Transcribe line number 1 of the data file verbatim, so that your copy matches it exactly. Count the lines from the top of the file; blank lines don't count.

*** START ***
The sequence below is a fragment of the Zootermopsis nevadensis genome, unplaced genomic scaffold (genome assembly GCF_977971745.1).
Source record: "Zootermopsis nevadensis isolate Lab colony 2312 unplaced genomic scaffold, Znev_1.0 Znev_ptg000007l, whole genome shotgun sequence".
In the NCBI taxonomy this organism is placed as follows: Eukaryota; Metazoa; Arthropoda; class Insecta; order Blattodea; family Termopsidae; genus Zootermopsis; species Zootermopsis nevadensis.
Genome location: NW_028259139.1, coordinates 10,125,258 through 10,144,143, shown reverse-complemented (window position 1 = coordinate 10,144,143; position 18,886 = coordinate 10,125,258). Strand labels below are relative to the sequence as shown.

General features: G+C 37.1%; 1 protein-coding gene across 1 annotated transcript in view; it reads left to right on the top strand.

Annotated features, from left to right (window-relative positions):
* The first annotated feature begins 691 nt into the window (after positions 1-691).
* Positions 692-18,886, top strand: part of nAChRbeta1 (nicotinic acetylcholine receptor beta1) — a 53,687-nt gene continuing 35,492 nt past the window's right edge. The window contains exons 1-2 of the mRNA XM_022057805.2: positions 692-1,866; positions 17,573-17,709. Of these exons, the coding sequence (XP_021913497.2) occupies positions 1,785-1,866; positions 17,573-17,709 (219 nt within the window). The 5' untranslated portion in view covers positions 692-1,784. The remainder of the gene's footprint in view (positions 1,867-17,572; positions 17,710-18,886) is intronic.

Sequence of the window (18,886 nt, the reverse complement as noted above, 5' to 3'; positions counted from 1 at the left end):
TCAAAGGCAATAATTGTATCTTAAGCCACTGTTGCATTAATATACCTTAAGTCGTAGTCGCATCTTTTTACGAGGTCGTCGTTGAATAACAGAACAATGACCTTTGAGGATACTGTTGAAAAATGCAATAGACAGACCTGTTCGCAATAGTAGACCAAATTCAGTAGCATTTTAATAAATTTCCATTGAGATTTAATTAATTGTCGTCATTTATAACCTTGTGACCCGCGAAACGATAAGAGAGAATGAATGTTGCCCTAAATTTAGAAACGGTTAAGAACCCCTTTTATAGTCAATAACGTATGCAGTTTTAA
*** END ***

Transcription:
The sequence below is a fragment of the Zootermopsis nevadensis genome, unplaced genomic scaffold (genome assembly GCF_977971745.1).